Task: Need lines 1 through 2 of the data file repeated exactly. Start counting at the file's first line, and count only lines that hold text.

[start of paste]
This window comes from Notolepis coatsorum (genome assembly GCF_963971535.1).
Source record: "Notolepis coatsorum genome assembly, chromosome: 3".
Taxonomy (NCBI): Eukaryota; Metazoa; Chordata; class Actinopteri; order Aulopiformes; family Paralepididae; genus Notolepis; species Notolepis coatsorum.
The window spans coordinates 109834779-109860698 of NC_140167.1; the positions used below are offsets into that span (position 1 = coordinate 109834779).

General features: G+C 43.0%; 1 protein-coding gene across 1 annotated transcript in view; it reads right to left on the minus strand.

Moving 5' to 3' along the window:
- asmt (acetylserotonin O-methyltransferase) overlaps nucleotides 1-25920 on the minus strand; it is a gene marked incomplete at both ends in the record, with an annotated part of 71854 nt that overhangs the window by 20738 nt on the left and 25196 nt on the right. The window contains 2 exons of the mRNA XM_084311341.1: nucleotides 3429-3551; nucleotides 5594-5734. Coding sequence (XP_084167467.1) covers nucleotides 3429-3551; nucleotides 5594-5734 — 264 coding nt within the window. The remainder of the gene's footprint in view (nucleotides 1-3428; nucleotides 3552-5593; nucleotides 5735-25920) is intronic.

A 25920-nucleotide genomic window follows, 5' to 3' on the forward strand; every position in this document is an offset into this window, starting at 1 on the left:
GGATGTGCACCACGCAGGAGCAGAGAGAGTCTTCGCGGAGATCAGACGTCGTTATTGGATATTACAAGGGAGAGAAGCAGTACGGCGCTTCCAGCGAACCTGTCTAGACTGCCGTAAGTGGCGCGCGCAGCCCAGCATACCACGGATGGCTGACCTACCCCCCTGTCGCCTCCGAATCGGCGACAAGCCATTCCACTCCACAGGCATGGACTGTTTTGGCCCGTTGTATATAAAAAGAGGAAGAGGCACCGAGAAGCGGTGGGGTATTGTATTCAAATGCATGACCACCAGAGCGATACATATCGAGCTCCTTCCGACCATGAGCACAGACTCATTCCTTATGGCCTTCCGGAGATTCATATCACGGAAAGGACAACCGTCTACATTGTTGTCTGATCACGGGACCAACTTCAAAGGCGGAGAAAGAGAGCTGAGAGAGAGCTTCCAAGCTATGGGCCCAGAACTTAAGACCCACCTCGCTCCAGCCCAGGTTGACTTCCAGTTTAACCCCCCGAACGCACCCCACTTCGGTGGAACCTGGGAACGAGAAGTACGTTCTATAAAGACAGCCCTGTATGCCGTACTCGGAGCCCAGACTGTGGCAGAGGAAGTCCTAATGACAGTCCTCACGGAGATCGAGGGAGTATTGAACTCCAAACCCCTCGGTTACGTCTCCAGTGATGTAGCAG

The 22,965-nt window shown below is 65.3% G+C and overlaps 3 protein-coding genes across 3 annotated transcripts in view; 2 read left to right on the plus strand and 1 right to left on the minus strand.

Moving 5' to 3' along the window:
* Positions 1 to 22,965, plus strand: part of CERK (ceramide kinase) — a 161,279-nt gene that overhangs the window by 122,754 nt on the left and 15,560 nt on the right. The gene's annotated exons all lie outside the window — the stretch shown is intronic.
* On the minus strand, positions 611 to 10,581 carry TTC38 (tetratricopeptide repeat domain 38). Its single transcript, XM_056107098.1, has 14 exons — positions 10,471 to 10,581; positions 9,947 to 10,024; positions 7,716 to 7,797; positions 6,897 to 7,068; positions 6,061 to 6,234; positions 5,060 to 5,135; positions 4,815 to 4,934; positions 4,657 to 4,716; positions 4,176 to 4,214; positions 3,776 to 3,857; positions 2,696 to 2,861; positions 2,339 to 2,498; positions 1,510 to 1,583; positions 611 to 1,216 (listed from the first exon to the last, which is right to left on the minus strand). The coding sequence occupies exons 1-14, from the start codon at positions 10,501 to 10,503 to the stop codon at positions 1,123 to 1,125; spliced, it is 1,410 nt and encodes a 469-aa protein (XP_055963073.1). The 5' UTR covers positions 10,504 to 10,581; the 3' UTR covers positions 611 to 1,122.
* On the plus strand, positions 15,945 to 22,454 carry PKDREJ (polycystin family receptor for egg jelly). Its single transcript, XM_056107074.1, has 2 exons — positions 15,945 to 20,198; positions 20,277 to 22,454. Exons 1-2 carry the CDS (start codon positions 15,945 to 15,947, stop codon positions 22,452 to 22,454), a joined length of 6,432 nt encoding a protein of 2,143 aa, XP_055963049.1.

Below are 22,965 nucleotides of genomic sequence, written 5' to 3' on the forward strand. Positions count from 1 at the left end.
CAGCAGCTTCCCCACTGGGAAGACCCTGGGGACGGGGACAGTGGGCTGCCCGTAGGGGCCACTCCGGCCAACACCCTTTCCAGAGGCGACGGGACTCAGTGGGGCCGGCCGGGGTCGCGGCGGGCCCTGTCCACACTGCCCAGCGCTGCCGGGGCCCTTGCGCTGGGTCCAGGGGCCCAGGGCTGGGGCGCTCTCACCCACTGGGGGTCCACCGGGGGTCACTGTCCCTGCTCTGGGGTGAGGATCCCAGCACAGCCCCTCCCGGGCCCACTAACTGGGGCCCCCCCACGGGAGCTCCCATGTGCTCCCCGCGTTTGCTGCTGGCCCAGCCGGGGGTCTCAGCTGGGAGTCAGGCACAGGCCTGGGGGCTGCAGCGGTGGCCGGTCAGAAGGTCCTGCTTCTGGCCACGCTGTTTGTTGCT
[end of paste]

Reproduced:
This window comes from Notolepis coatsorum (genome assembly GCF_963971535.1).
Source record: "Notolepis coatsorum genome assembly, chromosome: 3".